Why Kids Need to be Both Creators and Consumers of Technology
What do you get when you cross a pony with a unicorn? A ponycorn!
Keep your ears open at the 2:45 mark for a smile inducing giggle from young Cassie!
Although the game does not stand-up to the likes of Final Fantasy in terms of complexity, it does feature graphics and voices done by a very animated and adorable 5-yr-old. Cassandra. Two days after its release in 2011, the game was played by tens of thousands of fans and received enormous international press coverage which even helped to raise a bit of funding for Cassandra’s college education.
The game has a more important message. As Ryan explains in their TED talk, the way we educate children about technology has not changed for the past 15 years. It is not enough to integrate the use of iPads into classrooms.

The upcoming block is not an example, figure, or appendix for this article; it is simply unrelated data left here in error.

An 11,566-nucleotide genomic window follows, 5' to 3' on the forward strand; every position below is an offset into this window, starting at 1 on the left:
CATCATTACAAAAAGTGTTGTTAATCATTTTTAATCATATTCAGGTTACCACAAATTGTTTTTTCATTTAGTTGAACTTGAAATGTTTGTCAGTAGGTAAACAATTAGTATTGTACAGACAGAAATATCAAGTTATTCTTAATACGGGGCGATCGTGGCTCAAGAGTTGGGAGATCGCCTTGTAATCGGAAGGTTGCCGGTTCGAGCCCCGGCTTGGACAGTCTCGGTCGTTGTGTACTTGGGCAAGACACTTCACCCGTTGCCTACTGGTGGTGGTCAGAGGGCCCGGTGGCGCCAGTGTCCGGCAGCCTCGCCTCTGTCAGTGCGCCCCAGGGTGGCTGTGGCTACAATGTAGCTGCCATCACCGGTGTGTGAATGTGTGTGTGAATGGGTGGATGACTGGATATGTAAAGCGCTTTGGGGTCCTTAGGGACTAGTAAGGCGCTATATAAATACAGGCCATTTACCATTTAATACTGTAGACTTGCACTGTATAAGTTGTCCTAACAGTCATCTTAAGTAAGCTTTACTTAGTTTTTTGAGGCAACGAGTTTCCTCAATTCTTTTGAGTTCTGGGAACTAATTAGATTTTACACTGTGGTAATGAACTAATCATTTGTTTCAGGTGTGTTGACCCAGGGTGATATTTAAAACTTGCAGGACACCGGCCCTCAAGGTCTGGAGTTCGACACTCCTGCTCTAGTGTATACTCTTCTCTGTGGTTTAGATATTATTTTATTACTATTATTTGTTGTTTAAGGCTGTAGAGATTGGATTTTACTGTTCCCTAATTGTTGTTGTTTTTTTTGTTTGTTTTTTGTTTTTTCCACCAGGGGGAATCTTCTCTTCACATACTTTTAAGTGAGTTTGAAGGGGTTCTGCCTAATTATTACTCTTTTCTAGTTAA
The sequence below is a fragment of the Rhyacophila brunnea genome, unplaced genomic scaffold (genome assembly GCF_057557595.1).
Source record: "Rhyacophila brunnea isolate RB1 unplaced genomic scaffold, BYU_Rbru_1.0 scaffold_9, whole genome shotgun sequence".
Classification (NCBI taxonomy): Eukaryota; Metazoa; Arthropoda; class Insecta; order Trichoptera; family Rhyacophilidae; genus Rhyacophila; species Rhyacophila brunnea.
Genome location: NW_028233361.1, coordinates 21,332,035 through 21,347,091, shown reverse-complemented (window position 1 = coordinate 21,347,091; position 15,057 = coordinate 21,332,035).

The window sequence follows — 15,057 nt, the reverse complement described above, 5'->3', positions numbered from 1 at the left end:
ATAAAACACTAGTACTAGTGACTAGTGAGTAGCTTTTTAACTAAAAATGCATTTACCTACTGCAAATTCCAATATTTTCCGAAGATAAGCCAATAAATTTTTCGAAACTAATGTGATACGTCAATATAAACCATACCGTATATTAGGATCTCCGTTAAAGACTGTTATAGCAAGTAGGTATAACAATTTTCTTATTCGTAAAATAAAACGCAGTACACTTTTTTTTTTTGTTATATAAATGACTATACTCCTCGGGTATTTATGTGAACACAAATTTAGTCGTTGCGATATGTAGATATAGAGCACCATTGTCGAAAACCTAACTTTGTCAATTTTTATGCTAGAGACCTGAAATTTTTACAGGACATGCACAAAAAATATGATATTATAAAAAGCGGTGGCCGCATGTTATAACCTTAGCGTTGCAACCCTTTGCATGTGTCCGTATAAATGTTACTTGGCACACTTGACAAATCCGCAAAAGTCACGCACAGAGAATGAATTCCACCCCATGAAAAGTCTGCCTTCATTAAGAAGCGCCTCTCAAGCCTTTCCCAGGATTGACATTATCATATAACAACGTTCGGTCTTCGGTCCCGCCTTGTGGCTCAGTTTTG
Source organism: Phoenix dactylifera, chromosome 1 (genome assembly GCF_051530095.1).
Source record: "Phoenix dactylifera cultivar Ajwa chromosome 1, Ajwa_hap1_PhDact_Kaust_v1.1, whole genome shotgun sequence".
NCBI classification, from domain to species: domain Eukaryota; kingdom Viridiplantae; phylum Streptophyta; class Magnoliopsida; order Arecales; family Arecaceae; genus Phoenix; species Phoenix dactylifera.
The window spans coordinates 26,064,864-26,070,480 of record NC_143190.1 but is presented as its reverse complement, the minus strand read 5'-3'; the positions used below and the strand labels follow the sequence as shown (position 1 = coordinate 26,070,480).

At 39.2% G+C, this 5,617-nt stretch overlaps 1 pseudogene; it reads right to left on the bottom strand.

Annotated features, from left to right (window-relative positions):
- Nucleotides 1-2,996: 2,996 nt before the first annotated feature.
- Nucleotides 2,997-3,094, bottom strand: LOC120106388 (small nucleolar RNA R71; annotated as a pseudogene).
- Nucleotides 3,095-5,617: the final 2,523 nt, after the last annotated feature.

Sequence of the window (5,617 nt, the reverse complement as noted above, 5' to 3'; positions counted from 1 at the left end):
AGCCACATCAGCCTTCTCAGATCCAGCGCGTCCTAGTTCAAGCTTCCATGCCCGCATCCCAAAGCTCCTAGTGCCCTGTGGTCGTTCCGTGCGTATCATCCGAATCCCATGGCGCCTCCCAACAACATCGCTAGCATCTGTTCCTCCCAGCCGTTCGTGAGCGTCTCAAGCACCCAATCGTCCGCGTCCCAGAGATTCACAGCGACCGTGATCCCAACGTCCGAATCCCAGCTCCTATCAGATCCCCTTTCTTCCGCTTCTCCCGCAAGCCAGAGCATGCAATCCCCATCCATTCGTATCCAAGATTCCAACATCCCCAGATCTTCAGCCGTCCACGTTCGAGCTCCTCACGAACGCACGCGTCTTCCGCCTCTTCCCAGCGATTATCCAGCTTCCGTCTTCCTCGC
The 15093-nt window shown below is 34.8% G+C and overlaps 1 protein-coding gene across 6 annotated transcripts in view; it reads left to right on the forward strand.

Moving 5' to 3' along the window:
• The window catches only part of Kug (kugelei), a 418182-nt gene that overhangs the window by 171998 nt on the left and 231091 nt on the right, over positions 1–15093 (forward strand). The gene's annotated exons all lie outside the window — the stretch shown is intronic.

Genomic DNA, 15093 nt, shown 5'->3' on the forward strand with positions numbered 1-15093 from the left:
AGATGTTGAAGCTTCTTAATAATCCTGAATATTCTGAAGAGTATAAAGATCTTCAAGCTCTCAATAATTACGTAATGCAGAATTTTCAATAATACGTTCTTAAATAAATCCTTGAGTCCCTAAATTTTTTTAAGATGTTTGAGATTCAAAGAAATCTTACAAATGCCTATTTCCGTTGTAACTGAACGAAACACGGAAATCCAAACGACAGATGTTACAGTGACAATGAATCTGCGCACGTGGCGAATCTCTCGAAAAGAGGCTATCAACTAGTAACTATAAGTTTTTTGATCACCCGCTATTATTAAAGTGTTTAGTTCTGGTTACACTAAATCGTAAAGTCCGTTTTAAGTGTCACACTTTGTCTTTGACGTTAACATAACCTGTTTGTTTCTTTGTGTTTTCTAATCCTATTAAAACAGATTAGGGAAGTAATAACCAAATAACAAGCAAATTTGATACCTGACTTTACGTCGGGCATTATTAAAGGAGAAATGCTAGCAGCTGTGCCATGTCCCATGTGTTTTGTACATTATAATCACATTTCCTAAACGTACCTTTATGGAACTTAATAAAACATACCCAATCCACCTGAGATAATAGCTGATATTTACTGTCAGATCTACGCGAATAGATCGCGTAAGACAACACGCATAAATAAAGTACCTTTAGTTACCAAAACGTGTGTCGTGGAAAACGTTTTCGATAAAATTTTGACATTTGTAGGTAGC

“Because (children) are facing a future that is filled with knowledge work, our goal should be to help kids become creators not just consumers. … If we remain consumers, more and more technology will be telling us what to do instead of the other way around.”
The Kitchener-Waterloo region has hosted many excellent summer camps and programs for some young elementary and high school students that teach programming, engineering, and robotics skills, but perhaps a change in curriculum needs to be made to ensure that every child has a basic foundation in technology.
As for myself, I’m going to add ‘learn how to code’ on my resolutions list for 2013.